• 28. 4-4b Differentiation Strategy (slide 1 of 6) Hitt, Ireland, Hoskisson, Strategic Management: Competitiveness & Globalization: Concepts & Cases, 13e. © 2020 Cengage. All Rights Reserved. May not be scanned, copied or duplicated, or posted to a publicly accessible website, in whole or part. • The differentiation strategy is an integrated set of actions taken to produce products (at an acceptable cost) that customers perceive as being different in ways that are important to them. • While cost leaders serve a typical customer in an industry, differentiators target customers for whom the firm creates value because of the manner in which its products differ from those produced and marketed by competitors. • Product innovation (a new product or service development that solves the customer’s problem and benefits both the customer and the company) is critical to the successful use of the differentiation strategy.
  • 29. 4-4b Differentiation Strategy (slide 2 of 6) Hitt, Ireland, Hoskisson, Strategic Management: Competitiveness & Globalization: Concepts & Cases, 13e. © 2020 Cengage. All Rights Reserved. May not be scanned, copied or duplicated, or posted to a publicly accessible website, in whole or part. • Through the differentiation strategy, the firm produces distinctive products for customers who value differentiated features more than low cost. • Because a differentiated product satisfies customers’ unique needs, firms following the differentiation strategy are able to charge premium prices. • The ability to sell a product at a price that substantially exceeds the cost of creating its differentiated features allows the firm to outperform rivals and earn above-average returns. • To maintain success by implementing the differentiation strategy, the firm must: • Consistently upgrade differentiated features that customers value • Create new valuable features without significant cost increases
  • 30. 4-4b Differentiation Strategy (slide 3 of 6) Hitt, Ireland, Hoskisson, Strategic Management: Competitiveness & Globalization: Concepts & Cases, 13e. © 2020 Cengage. All Rights Reserved. May not be scanned, copied or duplicated, or posted to a publicly accessible website, in whole or part. • Firms using the differentiation strategy seek to differentiate their products from competitors’ products on as many dimensions as possible. • The less similarity to competitors’ offerings, the more buffered a firm is from competition with its rivals. • Firms use the value chain to determine if they are able to link the activities required to create value by using the differentiation strategy. • Companies without the skills needed to link these activities cannot expect to use the differentiation strategy successfully.
  • 31. Figure 4.3 Examples of Value-Creating Activities Associated with the Differentiation Strategy Hitt, Ireland, Hoskisson, Strategic Management: Competitiveness & Globalization: Concepts & Cases, 13e. © 2020 Cengage. All Rights Reserved. May not be scanned, copied or duplicated, or posted to a publicly accessible website, in whole or part.
  • 32. 4-4b Differentiation Strategy (slide 4 of 6) Hitt, Ireland, Hoskisson, Strategic Management: Competitiveness & Globalization: Concepts & Cases, 13e. © 2020 Cengage. All Rights Reserved. May not be scanned, copied or duplicated, or posted to a publicly accessible website, in whole or part. • There are ways that firms using the differentiation strategy can successfully position themselves in terms of the five forces of competition to earn above-average returns. Rivalry with Existing Competitors • Customers of products differentiated in ways that are meaningful to them tend to be loyal and less sensitive to price increases. • The relationship between brand loyalty and price sensitivity insulates a firm from competitive rivalry. Bargaining Power of Buyers (Customers) • Purchasers of differentiated products accept price increases as long as they continue to perceive the products satisfy their distinctive needs at an acceptable cost.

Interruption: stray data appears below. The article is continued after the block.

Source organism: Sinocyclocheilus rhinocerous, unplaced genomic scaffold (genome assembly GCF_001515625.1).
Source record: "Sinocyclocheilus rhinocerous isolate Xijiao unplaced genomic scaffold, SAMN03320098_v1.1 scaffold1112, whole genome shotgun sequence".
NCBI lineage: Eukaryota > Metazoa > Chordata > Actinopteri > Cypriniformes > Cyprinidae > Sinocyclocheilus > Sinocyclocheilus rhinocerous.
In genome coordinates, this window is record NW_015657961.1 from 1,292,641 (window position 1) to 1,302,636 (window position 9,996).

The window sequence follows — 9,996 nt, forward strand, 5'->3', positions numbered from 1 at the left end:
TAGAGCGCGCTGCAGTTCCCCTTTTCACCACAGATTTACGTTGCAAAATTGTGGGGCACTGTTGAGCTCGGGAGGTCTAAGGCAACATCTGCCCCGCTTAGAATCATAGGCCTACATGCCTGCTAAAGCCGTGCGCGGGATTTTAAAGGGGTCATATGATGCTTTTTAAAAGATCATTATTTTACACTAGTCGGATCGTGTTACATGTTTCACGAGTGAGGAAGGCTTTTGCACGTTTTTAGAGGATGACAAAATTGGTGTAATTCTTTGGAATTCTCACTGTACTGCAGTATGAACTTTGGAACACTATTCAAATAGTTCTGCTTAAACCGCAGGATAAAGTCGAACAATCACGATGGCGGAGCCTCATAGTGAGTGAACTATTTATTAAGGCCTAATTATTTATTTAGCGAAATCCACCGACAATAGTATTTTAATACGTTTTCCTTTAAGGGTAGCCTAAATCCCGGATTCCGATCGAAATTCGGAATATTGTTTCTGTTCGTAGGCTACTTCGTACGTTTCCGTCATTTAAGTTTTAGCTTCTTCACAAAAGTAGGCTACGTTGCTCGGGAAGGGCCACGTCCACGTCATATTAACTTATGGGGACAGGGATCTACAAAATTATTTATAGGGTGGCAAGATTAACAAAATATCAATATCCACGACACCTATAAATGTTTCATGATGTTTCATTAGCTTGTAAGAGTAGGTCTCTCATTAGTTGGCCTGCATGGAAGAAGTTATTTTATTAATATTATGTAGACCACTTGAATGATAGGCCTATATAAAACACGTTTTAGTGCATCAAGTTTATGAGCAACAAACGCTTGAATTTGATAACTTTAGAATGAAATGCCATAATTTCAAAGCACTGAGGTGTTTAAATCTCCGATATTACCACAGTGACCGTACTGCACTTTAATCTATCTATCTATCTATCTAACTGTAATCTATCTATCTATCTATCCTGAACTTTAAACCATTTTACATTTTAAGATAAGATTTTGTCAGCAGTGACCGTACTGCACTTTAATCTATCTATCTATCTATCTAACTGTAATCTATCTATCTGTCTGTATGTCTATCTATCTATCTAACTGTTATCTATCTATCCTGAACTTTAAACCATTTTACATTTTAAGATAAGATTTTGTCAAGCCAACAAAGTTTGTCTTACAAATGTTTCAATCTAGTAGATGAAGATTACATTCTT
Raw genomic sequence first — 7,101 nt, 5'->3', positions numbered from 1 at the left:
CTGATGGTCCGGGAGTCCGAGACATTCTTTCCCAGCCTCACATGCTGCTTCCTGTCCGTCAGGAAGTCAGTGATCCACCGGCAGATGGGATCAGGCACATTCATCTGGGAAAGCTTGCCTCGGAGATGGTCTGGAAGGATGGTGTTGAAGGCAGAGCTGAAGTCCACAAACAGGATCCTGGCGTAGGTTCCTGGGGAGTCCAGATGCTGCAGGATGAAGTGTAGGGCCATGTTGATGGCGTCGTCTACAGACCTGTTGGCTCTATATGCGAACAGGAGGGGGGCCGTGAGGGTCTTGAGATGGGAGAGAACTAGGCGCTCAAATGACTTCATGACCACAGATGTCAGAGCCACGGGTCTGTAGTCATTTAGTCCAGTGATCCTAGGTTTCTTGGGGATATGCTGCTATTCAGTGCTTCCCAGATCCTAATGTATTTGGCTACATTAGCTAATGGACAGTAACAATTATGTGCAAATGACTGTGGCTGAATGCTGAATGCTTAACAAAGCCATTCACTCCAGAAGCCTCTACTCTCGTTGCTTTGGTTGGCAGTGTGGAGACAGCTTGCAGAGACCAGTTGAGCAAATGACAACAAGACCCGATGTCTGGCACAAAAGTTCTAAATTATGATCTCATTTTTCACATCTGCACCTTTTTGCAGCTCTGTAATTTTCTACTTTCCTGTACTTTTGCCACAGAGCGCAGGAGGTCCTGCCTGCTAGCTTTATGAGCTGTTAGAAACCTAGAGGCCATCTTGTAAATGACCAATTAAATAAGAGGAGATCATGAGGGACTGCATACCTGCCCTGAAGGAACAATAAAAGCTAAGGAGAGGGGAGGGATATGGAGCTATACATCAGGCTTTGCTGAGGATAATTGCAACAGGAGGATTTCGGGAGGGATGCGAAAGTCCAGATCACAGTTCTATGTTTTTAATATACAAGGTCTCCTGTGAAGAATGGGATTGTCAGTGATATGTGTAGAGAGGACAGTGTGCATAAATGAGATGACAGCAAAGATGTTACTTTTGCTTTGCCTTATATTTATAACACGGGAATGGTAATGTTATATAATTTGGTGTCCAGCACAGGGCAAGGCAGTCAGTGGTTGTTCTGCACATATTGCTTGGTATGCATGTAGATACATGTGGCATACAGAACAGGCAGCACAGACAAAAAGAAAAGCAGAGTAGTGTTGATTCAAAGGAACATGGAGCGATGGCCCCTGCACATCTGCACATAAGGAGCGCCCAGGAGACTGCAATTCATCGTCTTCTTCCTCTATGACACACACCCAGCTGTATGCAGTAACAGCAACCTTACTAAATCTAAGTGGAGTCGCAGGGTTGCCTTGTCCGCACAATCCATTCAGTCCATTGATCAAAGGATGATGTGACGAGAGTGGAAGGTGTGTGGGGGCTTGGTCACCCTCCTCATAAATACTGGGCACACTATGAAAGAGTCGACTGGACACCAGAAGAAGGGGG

• 33. 4-4b Differentiation Strategy (slide 5 of 6) Hitt, Ireland, Hoskisson, Strategic Management: Competitiveness & Globalization: Concepts & Cases, 13e. © 2020 Cengage. All Rights Reserved. May not be scanned, copied or duplicated, or posted to a publicly accessible website, in whole or part. Bargaining Power of Suppliers • Higher costs from suppliers can be: • Absorbed by high margins earned by the firm • Passed on to customers through price increases Potential Entrants • Substantial barriers to potential entrants are created by: • Customer loyalty • The need to overcome the uniqueness of a differentiated product Product Substitutes • Companies selling brand-name products to loyal customers face a lower probability of customers switching to substitute products.
  • 34. 4-4b Differentiation Strategy (slide 6 of 6) Hitt, Ireland, Hoskisson, Strategic Management: Competitiveness & Globalization: Concepts & Cases, 13e. © 2020 Cengage. All Rights Reserved. May not be scanned, copied or duplicated, or posted to a publicly accessible website, in whole or part. Competitive Risks of the Differentiation Strategy • Risks associated with the differentiation strategy include: • A customer group’s decision that a differentiated product’s unique features are no longer worth a premium price • The inability of a differentiated product to create the type of value for which customers are willing to pay a premium price • The ability of competitors to provide customers with products that have features similar to those of the differentiated product, but at a lower cost • Counterfeiting • The failure of a firm to meet customers’ expectations through its efforts to implement the differentiation strategy